She said, “To share this success story and launch our new ten-year National Community Health Program Policy and Strategy (2023–2027), Liberia bid in 2019 to host the 3rd International Community Health Workers Symposium and was awarded the bid by the Health System Global (HSG), Community Health Workers TWG, on June 29, 2020.”
Minister Jallah maintained that Liberia’s National Community Health Program has gradually advanced and made significant progress since the 2014-2015 Ebola epidemic, when Liberia saw a complete breakdown in its healthcare delivery system, prompting the government to place the rebuilding of the health system at the top of its development agenda, as is evidenced in the progress that has been made.
She also stressed that based on the priorities outlined in the Post-Ebola Investment Plan for Building a Resilient Health System, the government set a roadmap to rebuilding a resilient health system to provide health security to all people, reduce risks due to epidemics and other health threats, accelerate progress towards universal health coverage, and create a national CHA program as part of a "fit for purpose" health workforce and contribution towards sustained community engagement.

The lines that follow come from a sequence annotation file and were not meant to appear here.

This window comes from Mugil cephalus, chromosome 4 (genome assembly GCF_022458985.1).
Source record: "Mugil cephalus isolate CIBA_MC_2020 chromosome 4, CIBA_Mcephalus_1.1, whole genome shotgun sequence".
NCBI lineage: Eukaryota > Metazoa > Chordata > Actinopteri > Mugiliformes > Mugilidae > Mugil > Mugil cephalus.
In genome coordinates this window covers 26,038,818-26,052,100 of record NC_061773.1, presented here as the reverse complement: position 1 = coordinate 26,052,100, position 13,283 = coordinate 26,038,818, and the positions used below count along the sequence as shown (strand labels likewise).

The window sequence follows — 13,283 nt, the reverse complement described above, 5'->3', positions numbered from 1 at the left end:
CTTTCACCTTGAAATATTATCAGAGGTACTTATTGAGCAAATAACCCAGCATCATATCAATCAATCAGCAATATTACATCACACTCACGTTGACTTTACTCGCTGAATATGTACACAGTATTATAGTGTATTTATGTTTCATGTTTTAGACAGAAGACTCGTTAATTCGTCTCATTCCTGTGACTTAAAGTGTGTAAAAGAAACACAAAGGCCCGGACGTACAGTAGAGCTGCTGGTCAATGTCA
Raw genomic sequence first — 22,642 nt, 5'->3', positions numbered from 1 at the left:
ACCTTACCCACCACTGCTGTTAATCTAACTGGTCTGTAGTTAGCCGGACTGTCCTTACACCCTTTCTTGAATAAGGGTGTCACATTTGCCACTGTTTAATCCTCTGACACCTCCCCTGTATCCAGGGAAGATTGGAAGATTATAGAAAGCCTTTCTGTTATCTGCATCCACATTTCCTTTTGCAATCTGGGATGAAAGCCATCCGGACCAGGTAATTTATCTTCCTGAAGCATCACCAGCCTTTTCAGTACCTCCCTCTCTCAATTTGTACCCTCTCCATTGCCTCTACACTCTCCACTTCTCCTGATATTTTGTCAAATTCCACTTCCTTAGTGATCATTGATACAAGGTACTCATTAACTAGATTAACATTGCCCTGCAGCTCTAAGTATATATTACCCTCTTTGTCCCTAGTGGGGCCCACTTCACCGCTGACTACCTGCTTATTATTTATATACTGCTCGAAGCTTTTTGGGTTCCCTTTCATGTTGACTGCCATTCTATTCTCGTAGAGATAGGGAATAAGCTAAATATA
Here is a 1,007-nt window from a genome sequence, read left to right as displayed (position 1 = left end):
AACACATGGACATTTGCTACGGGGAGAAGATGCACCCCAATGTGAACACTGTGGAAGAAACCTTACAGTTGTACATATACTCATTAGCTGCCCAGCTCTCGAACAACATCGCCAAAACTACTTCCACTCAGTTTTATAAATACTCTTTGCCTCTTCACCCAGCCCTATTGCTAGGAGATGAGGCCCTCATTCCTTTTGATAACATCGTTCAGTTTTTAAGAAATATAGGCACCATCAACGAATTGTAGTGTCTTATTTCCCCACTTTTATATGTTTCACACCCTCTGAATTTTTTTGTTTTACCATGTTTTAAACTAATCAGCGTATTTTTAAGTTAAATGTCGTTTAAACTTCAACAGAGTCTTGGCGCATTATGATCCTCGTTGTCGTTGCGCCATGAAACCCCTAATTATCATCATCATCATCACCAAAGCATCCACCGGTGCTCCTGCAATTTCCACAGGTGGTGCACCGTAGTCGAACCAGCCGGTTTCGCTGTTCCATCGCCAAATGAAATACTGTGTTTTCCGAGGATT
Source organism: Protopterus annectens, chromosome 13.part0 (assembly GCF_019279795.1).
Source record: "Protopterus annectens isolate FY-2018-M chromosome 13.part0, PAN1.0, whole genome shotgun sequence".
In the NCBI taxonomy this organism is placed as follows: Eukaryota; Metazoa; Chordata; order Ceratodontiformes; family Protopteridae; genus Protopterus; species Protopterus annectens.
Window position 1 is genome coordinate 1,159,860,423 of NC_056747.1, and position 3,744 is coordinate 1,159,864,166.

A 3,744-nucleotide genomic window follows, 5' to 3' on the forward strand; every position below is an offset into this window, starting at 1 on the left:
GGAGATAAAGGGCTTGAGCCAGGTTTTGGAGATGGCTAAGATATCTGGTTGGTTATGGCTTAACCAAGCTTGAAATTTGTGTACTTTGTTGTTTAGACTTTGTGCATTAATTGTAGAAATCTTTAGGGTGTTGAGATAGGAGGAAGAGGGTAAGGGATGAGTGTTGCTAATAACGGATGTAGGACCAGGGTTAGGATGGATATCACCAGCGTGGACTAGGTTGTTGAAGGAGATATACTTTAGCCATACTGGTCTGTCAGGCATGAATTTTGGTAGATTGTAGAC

“Thus, with support from partners, the Ministry of Health revised the National Community Health Services Policy for the period of 2016–2021,” said Minister Jallah. According to her, a key element of the revised policy was the institutionalization and integration of the National Community Health Program into Liberia’s health system.
"This revised National Community Health Services Strategic Plan provided the framework needed to ensure the full implementation of the Policy and execution of identified activities under the Strategic Investment Areas in the Investment Plan, most notably Sustained Community Engagement and the fit-for-purpose, productive, and motivated health workforce with the goal to extend the reach of the country’s primary health care system through an integrated and standardized national Community Health Model that will provide a package of essential life-saving primary health care services and epidemic surveillance within communities and to households on an equitable basis," she added.